I suppose it's inevitable that, as an environmentalist, there would be claims on such a marketing site that I find problematic. Afterall, my blog almost certainly contains some claims that others would not agree with... probably including my posts on wood products.

But when I come across a site like this I lament the inefficiency of positional arguments and wish instead that we could get together and hash out our perceptions, understandings and evidence so we could at least both be communicating balanced information, and hopefully whatever policies or actions we think should result.

Here are a couple of examples of views from the site that conflict with mine:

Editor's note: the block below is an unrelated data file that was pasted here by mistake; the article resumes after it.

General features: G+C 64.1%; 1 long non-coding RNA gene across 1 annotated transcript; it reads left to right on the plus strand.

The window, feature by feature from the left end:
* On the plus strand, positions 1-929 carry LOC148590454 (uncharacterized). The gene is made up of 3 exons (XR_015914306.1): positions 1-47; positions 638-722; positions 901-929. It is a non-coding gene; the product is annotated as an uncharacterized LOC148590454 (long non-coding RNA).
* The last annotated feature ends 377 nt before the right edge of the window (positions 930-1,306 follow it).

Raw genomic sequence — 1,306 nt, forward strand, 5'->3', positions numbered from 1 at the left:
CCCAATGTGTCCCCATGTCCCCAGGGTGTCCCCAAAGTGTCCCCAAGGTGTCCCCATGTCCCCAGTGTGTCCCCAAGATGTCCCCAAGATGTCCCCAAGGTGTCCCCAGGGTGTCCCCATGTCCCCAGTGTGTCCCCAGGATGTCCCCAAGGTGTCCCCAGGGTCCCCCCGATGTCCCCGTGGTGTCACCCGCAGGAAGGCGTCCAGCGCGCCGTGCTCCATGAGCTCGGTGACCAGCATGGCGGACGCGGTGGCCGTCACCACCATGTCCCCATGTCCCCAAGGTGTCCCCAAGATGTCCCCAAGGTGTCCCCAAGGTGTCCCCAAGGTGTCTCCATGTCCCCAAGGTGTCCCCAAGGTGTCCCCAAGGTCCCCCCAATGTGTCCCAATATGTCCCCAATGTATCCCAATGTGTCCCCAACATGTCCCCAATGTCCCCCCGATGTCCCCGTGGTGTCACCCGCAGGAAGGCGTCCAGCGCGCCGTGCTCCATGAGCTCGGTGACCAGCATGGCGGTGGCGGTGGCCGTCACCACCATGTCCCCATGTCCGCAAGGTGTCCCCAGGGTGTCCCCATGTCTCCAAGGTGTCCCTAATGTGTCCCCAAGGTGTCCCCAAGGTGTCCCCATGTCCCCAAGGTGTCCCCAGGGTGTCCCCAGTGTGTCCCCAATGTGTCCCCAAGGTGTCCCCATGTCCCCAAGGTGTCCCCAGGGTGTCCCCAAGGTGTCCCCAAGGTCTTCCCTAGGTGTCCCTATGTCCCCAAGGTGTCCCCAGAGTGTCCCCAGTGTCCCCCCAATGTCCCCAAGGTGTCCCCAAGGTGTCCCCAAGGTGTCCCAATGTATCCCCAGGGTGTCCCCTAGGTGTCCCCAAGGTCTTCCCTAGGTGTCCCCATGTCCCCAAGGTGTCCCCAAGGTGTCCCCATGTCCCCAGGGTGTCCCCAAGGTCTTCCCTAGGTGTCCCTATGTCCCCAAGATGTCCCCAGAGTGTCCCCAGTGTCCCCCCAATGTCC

Wood products sequester more carbon dioxide than is emitted during harvesting, transportation, and manufacturing. I believe this to be untrue. My understanding is that, if you take carbon stored in wood products into account, it reduces the recorded emission, but it is still a net emission.

As a proud leader in forest management... Canada has the most protected forest in the world. This statistic is misleading because Canada is the second largest country in the world, so it's easy to have more land than anyone else in any category of land use. Canada also has more forest than most other countries. Less than 10 percent of Canada is protected.

What would happen if both sides were to sit down and agree to a bunch of balanced facts and characterizations about the state of Canada's forests and how forestry affects our climate. I think the problems with our forests and the benefits of wood are both real enough that a broadly supported portrayal would still argue for outcomes both sides are trying to achieve. This probably applies more broadly as well, and not just to Canada.

Monday, February 23, 2009